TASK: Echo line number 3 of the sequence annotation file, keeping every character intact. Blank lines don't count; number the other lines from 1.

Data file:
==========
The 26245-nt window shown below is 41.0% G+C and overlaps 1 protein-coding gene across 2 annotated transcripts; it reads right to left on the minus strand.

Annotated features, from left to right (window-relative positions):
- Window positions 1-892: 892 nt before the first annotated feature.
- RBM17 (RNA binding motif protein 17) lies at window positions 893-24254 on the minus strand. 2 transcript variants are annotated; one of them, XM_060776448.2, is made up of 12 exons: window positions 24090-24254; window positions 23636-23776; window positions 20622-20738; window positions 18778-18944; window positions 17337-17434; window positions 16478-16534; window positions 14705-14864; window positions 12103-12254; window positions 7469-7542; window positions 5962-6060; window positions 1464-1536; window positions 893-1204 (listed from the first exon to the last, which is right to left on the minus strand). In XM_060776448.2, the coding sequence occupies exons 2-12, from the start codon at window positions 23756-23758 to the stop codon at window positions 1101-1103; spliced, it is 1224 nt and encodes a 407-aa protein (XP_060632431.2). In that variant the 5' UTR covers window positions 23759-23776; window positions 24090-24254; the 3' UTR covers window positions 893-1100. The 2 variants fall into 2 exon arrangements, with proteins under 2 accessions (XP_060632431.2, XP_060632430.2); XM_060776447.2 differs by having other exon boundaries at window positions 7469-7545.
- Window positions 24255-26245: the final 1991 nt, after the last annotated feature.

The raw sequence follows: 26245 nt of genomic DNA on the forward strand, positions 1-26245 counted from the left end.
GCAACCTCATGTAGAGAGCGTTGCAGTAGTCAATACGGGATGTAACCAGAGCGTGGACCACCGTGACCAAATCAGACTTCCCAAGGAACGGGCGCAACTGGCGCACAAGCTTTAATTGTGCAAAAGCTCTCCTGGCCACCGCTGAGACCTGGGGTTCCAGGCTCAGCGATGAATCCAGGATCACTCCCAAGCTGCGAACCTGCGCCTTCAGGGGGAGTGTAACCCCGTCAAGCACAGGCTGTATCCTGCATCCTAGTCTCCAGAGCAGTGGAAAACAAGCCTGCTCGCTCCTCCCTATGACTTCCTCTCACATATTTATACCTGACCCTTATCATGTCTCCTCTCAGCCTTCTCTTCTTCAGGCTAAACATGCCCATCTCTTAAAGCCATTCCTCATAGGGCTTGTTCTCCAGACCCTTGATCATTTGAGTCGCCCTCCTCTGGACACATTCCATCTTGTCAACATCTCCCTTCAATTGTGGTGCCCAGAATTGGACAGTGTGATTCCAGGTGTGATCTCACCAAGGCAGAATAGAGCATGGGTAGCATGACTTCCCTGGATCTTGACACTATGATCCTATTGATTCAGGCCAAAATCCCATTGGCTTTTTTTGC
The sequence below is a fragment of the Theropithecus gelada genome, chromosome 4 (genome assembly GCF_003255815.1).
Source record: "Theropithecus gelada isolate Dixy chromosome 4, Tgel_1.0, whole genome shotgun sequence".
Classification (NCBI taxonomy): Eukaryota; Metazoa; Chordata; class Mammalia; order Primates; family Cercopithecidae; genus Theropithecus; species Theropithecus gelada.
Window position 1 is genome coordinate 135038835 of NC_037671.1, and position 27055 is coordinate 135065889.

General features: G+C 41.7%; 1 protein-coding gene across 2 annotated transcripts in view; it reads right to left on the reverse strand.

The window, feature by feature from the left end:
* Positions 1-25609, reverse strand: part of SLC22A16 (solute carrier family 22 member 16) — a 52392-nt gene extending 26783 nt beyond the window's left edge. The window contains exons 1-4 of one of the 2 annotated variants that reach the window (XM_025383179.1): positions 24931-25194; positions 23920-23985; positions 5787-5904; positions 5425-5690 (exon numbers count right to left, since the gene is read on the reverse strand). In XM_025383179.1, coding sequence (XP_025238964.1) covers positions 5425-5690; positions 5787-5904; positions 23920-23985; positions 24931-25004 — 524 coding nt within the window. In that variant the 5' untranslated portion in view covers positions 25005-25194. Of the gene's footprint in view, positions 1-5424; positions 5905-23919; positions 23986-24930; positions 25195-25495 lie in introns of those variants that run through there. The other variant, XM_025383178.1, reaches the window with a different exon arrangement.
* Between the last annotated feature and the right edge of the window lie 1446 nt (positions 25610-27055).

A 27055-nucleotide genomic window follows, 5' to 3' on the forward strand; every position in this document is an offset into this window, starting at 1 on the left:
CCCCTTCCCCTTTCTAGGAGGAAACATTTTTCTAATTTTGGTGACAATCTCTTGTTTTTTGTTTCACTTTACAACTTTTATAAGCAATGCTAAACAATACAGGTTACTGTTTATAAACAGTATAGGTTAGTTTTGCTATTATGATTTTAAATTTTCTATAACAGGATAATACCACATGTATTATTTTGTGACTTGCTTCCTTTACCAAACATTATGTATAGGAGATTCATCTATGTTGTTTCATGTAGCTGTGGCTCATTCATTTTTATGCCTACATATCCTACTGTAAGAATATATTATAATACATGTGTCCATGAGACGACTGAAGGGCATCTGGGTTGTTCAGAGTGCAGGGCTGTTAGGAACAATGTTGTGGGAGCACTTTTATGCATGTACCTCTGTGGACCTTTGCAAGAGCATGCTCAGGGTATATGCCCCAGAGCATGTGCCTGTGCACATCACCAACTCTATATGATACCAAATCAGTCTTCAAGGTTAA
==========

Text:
- Window positions 1-892: 892 nt before the first annotated feature.